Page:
Also, consider that there’s a new version of HTTP. It’s called HTTP/2. It’s the first new release since 1997 when HTTP 1.1 was released. Most of the major browsers added support to HTTP/2 by the end of 2015. HTTP/2 is faster than its predecessor. The most popular browsers (Chrome, Firefox, Edge, IE, Safari) only support HTTP/2 with encrypted HTTPS. So if you’re using HTTP still, you’ve been missing out on the newest protocol.

An additional bonus? It’s free.

Let’s Encrypt is an organization with the goal to help encrypt all HTTP messages on the Internet. Anyone who owns a domain name can use their service to obtain a trusted certificate at no cost to enable HTTPS for websites. Let’s Encrypt is free. Many hosting providers will happily help you set up a certificate with Let’s Encrypt.

How to Switch To HTTPS

Hopefully, you’re convinced by the benefits of moving your entire website to HTTPS. Here are some tips and general advice for getting started.

  1. Don’t use mixed content (some HTTP and some HTTPS)

It’s common in a website’s architecture to split up the workload among different services when building a complete web page. For example, you could load images, videos, and PDFs from a storage service like Amazon S3. Text for the page could be sent from your servers with the font loaded from Google Font.

If your content and font are being sent over HTTPS and your images are sent over HTTP, you have mixed content on the page. Users are still vulnerable to attack with mixed content. Make sure all the content on the page is being sent over HTTPS.

  1. Set up HTTPS Redirects

Redirect HTTP requests to the equivalent HTTPS resources. Once you have HTTPS set up on your entire site, users and old links may still try to access your site over HTTP. For example, I would still be able to type, and if you’re not redirecting me to the new HTTPS URL, all your hard work would be pointless. Remember to set up those redirects, and realize your hard earned HTTPS encrypted gains.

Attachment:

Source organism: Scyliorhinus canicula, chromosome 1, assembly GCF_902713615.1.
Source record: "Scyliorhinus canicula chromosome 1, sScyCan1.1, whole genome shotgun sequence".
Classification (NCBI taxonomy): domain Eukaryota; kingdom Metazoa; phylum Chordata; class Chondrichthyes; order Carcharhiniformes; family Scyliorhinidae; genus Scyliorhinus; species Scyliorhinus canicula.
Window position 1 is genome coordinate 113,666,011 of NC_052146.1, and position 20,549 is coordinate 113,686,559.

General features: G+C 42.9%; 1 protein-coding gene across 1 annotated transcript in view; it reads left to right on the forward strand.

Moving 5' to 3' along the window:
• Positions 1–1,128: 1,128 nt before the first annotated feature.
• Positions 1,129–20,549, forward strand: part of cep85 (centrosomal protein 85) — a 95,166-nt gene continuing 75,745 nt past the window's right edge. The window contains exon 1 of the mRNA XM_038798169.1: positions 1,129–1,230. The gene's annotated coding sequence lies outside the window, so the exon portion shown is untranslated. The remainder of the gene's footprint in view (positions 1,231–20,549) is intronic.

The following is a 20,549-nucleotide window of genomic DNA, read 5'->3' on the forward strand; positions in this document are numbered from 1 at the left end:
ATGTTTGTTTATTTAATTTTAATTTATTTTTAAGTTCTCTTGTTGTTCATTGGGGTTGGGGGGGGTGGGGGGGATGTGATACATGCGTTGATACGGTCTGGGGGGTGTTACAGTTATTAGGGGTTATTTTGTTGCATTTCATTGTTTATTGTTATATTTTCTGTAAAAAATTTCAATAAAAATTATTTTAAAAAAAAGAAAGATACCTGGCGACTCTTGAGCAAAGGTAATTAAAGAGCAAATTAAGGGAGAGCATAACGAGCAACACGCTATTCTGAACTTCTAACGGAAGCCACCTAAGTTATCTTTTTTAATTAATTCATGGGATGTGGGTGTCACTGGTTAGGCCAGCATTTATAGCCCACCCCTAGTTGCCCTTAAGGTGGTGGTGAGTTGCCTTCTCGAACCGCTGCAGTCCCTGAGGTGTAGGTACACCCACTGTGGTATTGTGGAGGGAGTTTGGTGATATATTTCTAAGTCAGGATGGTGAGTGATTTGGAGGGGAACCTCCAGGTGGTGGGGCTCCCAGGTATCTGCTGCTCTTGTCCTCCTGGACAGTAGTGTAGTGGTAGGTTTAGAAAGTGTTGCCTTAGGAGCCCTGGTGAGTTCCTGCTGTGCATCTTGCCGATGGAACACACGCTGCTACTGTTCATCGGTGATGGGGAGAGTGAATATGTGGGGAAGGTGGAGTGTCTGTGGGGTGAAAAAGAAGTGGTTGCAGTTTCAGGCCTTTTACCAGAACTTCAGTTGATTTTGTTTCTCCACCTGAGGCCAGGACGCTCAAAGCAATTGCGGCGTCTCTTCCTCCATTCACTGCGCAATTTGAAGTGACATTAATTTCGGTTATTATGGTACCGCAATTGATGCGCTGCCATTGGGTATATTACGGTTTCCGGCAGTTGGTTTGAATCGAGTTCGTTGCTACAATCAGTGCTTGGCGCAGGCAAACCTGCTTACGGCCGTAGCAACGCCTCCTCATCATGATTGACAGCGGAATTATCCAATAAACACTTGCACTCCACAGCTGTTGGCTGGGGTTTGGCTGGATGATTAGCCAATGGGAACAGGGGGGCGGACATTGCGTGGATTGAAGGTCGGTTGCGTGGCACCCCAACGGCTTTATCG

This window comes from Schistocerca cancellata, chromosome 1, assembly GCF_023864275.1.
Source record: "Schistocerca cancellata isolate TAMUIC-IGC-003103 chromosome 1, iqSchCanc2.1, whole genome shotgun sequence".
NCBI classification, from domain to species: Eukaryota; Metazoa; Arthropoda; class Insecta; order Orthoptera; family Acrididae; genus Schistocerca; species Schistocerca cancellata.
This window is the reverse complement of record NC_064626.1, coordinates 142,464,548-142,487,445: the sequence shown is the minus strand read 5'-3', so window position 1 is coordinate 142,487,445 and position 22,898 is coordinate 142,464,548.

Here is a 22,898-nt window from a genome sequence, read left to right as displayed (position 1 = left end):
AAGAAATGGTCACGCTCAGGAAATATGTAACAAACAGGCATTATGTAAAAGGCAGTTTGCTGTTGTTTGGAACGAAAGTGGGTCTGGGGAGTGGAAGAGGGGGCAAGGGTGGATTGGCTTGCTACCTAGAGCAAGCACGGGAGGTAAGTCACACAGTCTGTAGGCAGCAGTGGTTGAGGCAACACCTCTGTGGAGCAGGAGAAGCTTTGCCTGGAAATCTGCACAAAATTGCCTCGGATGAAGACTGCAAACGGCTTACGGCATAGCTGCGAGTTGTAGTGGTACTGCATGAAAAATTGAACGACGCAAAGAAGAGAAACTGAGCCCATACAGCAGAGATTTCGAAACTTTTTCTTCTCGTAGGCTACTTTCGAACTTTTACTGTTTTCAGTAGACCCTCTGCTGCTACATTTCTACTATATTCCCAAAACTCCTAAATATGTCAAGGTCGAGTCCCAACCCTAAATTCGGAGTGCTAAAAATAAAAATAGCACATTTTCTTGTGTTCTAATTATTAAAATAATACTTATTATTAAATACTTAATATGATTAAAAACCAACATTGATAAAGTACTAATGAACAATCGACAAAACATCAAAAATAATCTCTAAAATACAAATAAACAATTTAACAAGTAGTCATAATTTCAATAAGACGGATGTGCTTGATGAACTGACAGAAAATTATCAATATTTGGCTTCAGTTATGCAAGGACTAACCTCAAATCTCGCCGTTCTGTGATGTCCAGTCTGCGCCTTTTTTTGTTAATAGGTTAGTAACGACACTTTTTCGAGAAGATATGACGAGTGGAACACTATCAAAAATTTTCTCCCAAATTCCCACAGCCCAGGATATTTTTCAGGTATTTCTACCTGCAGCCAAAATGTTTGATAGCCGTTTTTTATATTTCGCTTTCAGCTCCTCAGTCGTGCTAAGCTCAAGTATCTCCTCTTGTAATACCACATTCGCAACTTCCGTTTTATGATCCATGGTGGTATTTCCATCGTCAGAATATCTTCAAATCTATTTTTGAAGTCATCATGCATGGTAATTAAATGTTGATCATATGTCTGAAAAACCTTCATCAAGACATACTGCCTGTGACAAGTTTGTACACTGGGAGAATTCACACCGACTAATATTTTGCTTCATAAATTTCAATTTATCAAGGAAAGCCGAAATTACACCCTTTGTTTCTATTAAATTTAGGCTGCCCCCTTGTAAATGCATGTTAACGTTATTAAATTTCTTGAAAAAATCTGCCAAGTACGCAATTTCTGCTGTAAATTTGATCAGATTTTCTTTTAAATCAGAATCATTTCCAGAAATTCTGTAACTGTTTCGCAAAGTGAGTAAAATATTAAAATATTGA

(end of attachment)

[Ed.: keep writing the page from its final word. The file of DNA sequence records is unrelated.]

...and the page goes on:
1. Double Check Authentication

Double check that your authentication type messages – for example, when a user logs in – are sent over HTTPS. You’ll have to look at the code for this one. If this is out of your wheelhouse, ask your developer.

If you’re switching to HTTPS yourself…

Consider contacting your web hosting service and checking to see if they have a configuration option for Let’s Encrypt. You may be able to set up HTTPS on your site in only an hour or two.

Some hosting services do HTTPS on your whole site and HTTPS redirects by default. Developers at Fresh have recently started using Zeit Now hosting for small projects and they provide these services at no extra cost. You don’t have to do anything but deploy your website.

Why Security Matters

In a digital world that’s becoming increasingly prone to hacking, security is more important than ever. Google Webmaster noted an increase of 32% in sites hacked between 2015 and 2016, and that number is likely to grow as technology becomes more varied, less simple to secure.

But HTTPS is one approach that can set you on the path toward creating a secure digital experience. Thousands of websites are hacked a day – there are many approaches you can take to avoid being hacked, but the fundamental reality is that security is vital.

We recommend employing HTTPS – using the rationale and tips above as a starting point – to create a high-end, secure digital experience.


David Lopez

Software Developer

David is a Software Developer with an entrepreneurial spirit. He began building WordPress and eCommerce websites while an undergrad at UCLA. This quickly led to the creation and launch of an online coffee business, which he helped grow to $3M over the next 10 years. As a coffee dilettante, it’s not surprising that he ended up in Seattle.

Now a full-stack developer, David has been working on .Net as well as some small and large projects in AngularJS 1.5 and Angular 2. He brings his expert skills in engineering client-side user interfaces and web apps to all of his projects at Fresh.

An avid reader, David is always interested in hearing about your latest book recommendations.